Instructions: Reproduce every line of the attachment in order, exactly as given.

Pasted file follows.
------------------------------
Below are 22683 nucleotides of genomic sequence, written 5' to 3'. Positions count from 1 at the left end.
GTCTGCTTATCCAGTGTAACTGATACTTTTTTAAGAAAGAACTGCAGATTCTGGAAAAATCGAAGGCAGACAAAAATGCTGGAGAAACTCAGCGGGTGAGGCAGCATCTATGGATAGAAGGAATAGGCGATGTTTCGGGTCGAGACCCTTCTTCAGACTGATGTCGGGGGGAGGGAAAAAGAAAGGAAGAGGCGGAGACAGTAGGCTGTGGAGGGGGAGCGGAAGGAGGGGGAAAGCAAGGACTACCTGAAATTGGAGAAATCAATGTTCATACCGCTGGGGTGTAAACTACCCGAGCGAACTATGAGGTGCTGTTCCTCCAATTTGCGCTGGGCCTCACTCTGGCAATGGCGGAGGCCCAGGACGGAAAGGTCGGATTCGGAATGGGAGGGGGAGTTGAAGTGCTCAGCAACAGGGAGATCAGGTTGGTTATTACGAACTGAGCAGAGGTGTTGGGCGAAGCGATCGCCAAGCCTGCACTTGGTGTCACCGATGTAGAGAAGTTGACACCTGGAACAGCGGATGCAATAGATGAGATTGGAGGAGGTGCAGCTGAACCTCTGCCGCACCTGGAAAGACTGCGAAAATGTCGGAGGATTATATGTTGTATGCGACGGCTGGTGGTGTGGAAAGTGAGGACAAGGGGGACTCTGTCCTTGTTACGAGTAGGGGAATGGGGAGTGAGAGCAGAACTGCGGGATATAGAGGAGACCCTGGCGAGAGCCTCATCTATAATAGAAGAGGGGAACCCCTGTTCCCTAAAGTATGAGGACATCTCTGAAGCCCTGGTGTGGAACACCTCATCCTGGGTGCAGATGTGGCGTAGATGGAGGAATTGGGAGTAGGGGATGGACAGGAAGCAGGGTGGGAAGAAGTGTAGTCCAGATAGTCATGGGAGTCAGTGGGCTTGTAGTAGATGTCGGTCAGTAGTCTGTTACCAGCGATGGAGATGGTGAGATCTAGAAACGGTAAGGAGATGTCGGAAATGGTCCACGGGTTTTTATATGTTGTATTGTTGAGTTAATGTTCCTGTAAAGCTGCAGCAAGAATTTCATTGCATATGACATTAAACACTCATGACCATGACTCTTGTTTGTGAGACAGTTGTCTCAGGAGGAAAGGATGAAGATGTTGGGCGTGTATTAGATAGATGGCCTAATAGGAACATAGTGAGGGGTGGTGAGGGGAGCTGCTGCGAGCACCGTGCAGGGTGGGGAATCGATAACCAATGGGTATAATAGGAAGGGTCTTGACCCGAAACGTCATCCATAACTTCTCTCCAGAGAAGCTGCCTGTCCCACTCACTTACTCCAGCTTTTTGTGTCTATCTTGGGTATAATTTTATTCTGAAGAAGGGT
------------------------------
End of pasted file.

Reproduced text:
Below are 22683 nucleotides of genomic sequence, written 5' to 3'. Positions count from 1 at the left end.
GTCTGCTTATCCAGTGTAACTGATACTTTTTTAAGAAAGAACTGCAGATTCTGGAAAAATCGAAGGCAGACAAAAATGCTGGAGAAACTCAGCGGGTGAGGCAGCATCTATGGATAGAAGGAATAGGCGATGTTTCGGGTCGAGACCCTTCTTCAGACTGATGTCGGGGGGAGGGAAAAAGAAAGGAAGAGGCGGAGACAGTAGGCTGTGGAGGGGGAGCGGAAGGAGGGGGAAAGCAAGGACTACCTGAAATTGGAGAAATCAATGTTCATACCGCTGGGGTGTAAACTACCCGAGCGAACTATGAGGTGCTGTTCCTCCAATTTGCGCTGGGCCTCACTCTGGCAATGGCGGAGGCCCAGGACGGAAAGGTCGGATTCGGAATGGGAGGGGGAGTTGAAGTGCTCAGCAACAGGGAGATCAGGTTGGTTATTACGAACTGAGCAGAGGTGTTGGGCGAAGCGATCGCCAAGCCTGCACTTGGTGTCACCGATGTAGAGAAGTTGACACCTGGAACAGCGGATGCAATAGATGAGATTGGAGGAGGTGCAGCTGAACCTCTGCCGCACCTGGAAAGACTGCGAAAATGTCGGAGGATTATATGTTGTATGCGACGGCTGGTGGTGTGGAAAGTGAGGACAAGGGGGACTCTGTCCTTGTTACGAGTAGGGGAATGGGGAGTGAGAGCAGAACTGCGGGATATAGAGGAGACCCTGGCGAGAGCCTCATCTATAATAGAAGAGGGGAACCCCTGTTCCCTAAAGTATGAGGACATCTCTGAAGCCCTGGTGTGGAACACCTCATCCTGGGTGCAGATGTGGCGTAGATGGAGGAATTGGGAGTAGGGGATGGACAGGAAGCAGGGTGGGAAGAAGTGTAGTCCAGATAGTCATGGGAGTCAGTGGGCTTGTAGTAGATGTCGGTCAGTAGTCTGTTACCAGCGATGGAGATGGTGAGATCTAGAAACGGTAAGGAGATGTCGGAAATGGTCCACGGGTTTTTATATGTTGTATTGTTGAGTTAATGTTCCTGTAAAGCTGCAGCAAGAATTTCATTGCATATGACATTAAACACTCATGACCATGACTCTTGTTTGTGAGACAGTTGTCTCAGGAGGAAAGGATGAAGATGTTGGGCGTGTATTAGATAGATGGCCTAATAGGAACATAGTGAGGGGTGGTGAGGGGAGCTGCTGCGAGCACCGTGCAGGGTGGGGAATCGATAACCAATGGGTATAATAGGAAGGGTCTTGACCCGAAACGTCATCCATAACTTCTCTCCAGAGAAGCTGCCTGTCCCACTCACTTACTCCAGCTTTTTGTGTCTATCTTGGGTATAATTTTATTCTGAAGAAGGGT